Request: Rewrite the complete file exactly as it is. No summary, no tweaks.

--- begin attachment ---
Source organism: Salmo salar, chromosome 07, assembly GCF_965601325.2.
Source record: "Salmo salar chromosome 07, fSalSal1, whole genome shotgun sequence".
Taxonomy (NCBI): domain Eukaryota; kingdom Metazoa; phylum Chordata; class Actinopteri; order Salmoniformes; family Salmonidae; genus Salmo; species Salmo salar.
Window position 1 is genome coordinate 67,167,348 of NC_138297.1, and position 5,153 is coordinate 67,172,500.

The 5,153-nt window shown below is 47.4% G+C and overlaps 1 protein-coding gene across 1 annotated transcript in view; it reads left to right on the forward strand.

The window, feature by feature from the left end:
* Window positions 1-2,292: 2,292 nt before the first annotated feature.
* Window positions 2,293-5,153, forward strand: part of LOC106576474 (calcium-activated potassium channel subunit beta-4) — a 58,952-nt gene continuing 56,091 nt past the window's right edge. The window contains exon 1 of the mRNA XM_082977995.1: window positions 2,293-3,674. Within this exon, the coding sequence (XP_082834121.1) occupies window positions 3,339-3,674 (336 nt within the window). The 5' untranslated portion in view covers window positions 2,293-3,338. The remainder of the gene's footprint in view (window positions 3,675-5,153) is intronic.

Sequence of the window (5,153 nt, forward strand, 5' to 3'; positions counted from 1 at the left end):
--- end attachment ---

Source organism: Salmo salar, chromosome 07, assembly GCF_965601325.2.
Source record: "Salmo salar chromosome 07, fSalSal1, whole genome shotgun sequence".
Taxonomy (NCBI): domain Eukaryota; kingdom Metazoa; phylum Chordata; class Actinopteri; order Salmoniformes; family Salmonidae; genus Salmo; species Salmo salar.
Window position 1 is genome coordinate 67,167,348 of NC_138297.1, and position 5,153 is coordinate 67,172,500.

The 5,153-nt window shown below is 47.4% G+C and overlaps 1 protein-coding gene across 1 annotated transcript in view; it reads left to right on the forward strand.

The window, feature by feature from the left end:
* Window positions 1-2,292: 2,292 nt before the first annotated feature.
* Window positions 2,293-5,153, forward strand: part of LOC106576474 (calcium-activated potassium channel subunit beta-4) — a 58,952-nt gene continuing 56,091 nt past the window's right edge. The window contains exon 1 of the mRNA XM_082977995.1: window positions 2,293-3,674. Within this exon, the coding sequence (XP_082834121.1) occupies window positions 3,339-3,674 (336 nt within the window). The 5' untranslated portion in view covers window positions 2,293-3,338. The remainder of the gene's footprint in view (window positions 3,675-5,153) is intronic.

Sequence of the window (5,153 nt, forward strand, 5' to 3'; positions counted from 1 at the left end):